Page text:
Guide to Dependency Court – For Children

If you have been removed from your home or if you are still living at home but there is a social worker involved in your life, you probably have a dependency case. This page has information for kids about what it means to have a dependency case.

What does "dependency" mean?

When children come to court because a parent has hurt them or not taken care of them, this is a juvenile dependency case. Until a child grows up, he or she is dependent on adults and needs their protection. If your parents can't or won’t take care of you properly, the juvenile court may step in and you may become “dependent” on the court for safeguarding. When this happens, you may have to live with relatives or another family for a while.

Who is who in a dependency case?

Having a dependency case means that different people will be checking on how you are doing. During your dependency case you will definitely meet your lawyer and your social worker.  You might also meet the judge, if you decide to go to court. The judge might give permission for you to meet with a Court Appointed Special Advocate.

So, who are all these people and what do they have to do with you?

  • Your lawyer: This person is your advocate – he or she speaks for you and fights for you in court. Your conversations with your lawyer are confidential. That means that your lawyer cannot tell anyone else what you have told him/her unless you say it is okay. In California, your lawyer must tell the judge what is in your best interests and he/she must tell the judge what you want. Sometimes those can be two different things. Talk to your lawyer if you have questions about why he or she thinks a certain outcome is in your best interests and you don’t agree.
  •  The social worker: He or she is responsible for helping foster youth in every way. Social workers find the foster home, make sure you have everything you need, and that you are happy. They also have to visit you every month to make sure everything is going well.
  • The judge: He or she tries to make sure all your needs are being met. She is also the person who makes the big decisions in your case, like whether or not you will go home and what your visitation with your parents will be like. The judge makes these decisions based on what is in your best interests.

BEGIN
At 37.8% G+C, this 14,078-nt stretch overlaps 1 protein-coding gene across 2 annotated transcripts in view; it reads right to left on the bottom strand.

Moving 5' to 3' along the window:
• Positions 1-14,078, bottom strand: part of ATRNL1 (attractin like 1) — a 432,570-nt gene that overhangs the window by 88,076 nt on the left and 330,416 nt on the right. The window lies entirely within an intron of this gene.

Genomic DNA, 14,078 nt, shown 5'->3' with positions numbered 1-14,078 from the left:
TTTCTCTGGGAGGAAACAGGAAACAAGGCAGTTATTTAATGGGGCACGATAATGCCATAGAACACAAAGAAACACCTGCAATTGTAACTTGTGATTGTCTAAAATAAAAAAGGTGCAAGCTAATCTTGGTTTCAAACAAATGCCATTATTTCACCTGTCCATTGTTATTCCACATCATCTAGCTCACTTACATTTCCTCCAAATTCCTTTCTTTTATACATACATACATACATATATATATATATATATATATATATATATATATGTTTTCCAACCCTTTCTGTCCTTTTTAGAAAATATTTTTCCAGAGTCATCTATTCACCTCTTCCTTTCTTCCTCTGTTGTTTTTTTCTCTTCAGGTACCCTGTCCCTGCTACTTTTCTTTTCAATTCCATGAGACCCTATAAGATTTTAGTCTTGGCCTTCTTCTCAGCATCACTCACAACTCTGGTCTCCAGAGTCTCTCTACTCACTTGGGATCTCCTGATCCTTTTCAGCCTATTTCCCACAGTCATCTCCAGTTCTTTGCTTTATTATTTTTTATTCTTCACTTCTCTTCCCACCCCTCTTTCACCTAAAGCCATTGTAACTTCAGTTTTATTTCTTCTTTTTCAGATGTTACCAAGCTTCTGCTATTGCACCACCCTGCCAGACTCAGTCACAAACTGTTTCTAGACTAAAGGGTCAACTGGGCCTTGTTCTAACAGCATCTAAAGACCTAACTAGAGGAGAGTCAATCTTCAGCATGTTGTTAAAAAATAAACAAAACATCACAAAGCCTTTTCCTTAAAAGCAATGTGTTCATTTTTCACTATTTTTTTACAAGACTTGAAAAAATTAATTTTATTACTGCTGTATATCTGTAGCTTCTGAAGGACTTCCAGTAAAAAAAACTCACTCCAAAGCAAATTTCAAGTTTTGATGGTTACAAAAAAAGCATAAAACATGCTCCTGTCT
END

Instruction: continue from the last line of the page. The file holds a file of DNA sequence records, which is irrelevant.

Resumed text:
• CASA: Court appointed special advocates (CASA) are people who volunteer to work with kids who have dependency cases. CASAs are supposed to look out for your best interests and give the court their opinion on how things are going for you.

You have rights!

It may not feel like it sometimes, but you have certain rights in a dependency case. You have the right to:

  • Have a support person present when a social worker interviews you at school;
  • Go to court. If you are 10 years old or older, the social worker or your lawyer must tell you the court date and ask if you want to attend.
  • Be involved in coming up with your case plan. If you are 12 years old or older and placed in a foster home, group home, or with relatives, you have the right to go over your case plan, sign it, and have a copy of it. You also have the right to be told about any changes that are going to be made to your case plan. >
  • Stay at your school. If you have been removed from your parents you have the right to stay at your school
  • Visit with your siblings. If you have been removed from your parents you have the right to ask the judge to allow you to visit with your siblings.

Click to see a full list of foster kids’ rights.

© 2017 Judicial Council of California